For everyone enjoying Alexander Filmer Lorch‘s meditation series, delve deeper into your understanding of scale together with a simple exercise to gain greater perspective on your life.
The moment you contemplate the meaning of scale, and the possibilities that scale provides, you realise that everything you see or experience has an almost infinite degree of scale attached to it. In other words, everything external and internal can be observed from different perspectives along the line, or within the different dimensions, of scale.
Many systems, ideas, concepts and events can’t be grasped, understood or experienced to their full extent without keeping the universal idea of scale in mind. Practically applying the idea of scale to the relevant things in life expands our limited way of thinking and has a transformative impact on our perception. Hence it leads to greater freedom in the way we might respond or how we might practise on our yoga mat.
The term ‘scale’ is mainly applied to systems containing the capacity to expand, yet very little is known about the internal psychological scale or the cosmological universal scale.
The Psychological Scale
The scale of our psychology can be seen as a contracting or expanding field of a subtle vibration, which is under the influence of increasing or decreasing laws, depending on whether we are ascending or descending along its vertical range or axis.
The higher its frequency the less limiting our take on things becomes and the less identified we become. The lower its frequency, the more limiting our view on things and the more identified we become.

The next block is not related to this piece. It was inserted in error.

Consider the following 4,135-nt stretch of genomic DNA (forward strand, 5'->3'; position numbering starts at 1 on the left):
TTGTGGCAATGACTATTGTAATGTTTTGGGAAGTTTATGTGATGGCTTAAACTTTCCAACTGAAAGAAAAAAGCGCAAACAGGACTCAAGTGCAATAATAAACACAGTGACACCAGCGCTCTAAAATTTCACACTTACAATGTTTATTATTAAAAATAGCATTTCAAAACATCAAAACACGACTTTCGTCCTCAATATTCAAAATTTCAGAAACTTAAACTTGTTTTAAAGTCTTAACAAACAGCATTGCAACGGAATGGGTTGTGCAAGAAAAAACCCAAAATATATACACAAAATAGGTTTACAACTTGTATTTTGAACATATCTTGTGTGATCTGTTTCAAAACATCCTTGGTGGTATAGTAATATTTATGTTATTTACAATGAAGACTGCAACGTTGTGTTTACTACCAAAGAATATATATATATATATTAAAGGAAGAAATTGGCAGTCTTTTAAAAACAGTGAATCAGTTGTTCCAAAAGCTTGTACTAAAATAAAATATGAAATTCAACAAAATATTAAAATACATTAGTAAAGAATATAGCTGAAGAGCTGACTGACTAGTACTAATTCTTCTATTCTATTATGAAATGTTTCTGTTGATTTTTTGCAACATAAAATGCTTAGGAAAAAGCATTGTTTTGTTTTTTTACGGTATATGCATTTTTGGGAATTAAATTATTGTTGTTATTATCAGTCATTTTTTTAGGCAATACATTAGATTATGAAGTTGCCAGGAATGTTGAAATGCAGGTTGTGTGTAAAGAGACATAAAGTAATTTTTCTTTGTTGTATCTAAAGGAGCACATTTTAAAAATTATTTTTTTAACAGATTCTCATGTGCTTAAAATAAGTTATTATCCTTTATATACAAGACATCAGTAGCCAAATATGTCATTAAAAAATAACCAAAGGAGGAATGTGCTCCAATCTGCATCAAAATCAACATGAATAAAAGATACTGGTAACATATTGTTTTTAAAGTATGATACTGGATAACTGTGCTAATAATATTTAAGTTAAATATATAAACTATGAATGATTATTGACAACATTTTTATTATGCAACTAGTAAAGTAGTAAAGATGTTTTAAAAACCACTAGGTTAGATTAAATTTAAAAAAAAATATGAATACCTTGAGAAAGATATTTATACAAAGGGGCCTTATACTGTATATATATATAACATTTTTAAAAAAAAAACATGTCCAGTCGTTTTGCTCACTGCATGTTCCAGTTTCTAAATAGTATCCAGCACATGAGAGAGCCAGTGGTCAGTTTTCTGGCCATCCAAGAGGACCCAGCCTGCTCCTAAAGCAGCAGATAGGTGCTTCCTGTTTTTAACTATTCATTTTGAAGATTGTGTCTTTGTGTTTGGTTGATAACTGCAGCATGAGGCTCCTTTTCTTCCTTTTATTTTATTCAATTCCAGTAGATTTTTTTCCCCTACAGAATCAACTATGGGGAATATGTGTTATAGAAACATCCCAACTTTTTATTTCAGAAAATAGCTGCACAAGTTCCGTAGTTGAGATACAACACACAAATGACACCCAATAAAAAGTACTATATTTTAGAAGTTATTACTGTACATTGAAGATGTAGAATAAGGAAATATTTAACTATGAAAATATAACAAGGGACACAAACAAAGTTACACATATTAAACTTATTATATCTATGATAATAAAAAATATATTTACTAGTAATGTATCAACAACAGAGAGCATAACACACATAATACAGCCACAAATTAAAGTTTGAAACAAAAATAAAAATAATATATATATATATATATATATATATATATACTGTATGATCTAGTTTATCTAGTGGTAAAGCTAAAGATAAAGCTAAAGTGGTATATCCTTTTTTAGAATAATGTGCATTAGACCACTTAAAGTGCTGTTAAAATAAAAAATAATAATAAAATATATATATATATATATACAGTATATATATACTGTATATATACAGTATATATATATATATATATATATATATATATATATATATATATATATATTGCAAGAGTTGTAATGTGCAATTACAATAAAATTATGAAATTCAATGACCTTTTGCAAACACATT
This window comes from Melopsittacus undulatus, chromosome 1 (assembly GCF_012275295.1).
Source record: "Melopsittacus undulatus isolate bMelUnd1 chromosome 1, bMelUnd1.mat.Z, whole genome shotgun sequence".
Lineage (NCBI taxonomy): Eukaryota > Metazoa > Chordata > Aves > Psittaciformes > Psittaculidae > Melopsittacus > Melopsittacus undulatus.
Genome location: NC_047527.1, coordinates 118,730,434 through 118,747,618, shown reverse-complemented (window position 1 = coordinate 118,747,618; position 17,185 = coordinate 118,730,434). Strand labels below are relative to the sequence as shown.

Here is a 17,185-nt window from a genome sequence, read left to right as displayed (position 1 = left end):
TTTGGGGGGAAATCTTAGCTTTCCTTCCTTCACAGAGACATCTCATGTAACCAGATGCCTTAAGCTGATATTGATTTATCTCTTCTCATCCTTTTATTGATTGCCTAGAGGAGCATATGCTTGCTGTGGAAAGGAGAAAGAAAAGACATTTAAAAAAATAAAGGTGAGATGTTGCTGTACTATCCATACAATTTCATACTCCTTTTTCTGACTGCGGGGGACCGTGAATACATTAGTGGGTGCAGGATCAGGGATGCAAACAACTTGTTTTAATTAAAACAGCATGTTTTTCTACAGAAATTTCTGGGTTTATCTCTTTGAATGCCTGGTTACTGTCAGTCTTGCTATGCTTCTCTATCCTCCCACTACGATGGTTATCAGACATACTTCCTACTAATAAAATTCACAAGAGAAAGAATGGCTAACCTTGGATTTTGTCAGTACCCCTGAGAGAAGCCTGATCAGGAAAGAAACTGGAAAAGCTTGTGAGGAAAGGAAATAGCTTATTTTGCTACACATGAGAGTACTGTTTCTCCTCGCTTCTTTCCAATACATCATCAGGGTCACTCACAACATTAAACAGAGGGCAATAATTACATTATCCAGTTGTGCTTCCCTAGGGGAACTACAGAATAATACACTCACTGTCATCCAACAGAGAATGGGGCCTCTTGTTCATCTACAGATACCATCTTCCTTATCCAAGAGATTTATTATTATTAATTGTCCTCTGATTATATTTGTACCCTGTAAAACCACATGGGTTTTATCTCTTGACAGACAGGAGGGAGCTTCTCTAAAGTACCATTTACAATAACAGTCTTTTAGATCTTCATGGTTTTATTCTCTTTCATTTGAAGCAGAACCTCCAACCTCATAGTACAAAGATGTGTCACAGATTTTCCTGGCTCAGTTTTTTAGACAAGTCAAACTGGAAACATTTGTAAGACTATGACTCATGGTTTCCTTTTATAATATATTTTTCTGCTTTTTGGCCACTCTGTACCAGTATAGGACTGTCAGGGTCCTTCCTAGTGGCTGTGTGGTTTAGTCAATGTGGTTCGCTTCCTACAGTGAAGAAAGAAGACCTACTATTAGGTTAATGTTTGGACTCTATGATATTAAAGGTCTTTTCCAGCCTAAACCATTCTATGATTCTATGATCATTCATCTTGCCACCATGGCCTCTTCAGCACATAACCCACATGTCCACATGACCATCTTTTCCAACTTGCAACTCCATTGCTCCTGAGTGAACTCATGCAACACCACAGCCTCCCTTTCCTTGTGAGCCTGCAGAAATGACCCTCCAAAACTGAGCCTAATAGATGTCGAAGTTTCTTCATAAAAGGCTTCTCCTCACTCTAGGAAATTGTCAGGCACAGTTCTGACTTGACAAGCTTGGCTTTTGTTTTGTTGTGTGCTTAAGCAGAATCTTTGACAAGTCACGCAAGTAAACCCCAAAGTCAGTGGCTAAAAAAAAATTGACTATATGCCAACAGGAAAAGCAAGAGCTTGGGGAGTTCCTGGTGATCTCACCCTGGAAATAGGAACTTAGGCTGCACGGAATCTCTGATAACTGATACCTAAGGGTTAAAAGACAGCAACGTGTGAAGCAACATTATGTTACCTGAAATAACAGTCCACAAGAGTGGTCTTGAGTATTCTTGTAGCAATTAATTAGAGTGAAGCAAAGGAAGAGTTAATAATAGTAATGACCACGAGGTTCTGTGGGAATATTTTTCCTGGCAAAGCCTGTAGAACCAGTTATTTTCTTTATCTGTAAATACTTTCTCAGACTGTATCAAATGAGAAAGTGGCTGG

Scale in Everyday Life
There are different dimensions to scale and we are most familiar with the scale of cartography, which is a two-dimensional or linear scale.
- Cartography portrays the ratio between two points on a map to the real distance between the two corresponding points. A map on a large scale shows much more detail than a map on a small scale.
- Another very familiar scale is the musical scale or octave in which ascending and descending notes are arranged by the composer in a specific scheme of intervals to create a piece of music.
- In medicine the idea of scale is used to measure mental and physical developments using a graded series of tests.
- Scale in maths is the notation of a given number system. A ruler or other measuring device represents the idea of scale as well as a weighing device.
Architecture is the Holder of Ancient Knowledge
The scale of architecture takes us into three dimensions and features the relationship between different facets of organised space and structures in their relationship to the viewer.
The scale and size of buildings not only impress the viewer, but also create different moods, which are the result of the total interaction of dimensions in space that underlie every element of the composition.
A variety of artistic effects can be achieved by creating a perfect balance between the geometry, height and textures and the way natural light enters the building.
A relatively small architectural structure viewed from the outside can give a much larger impression and sense of spaciousness once one enters the building, depending on the structural layout and use of space.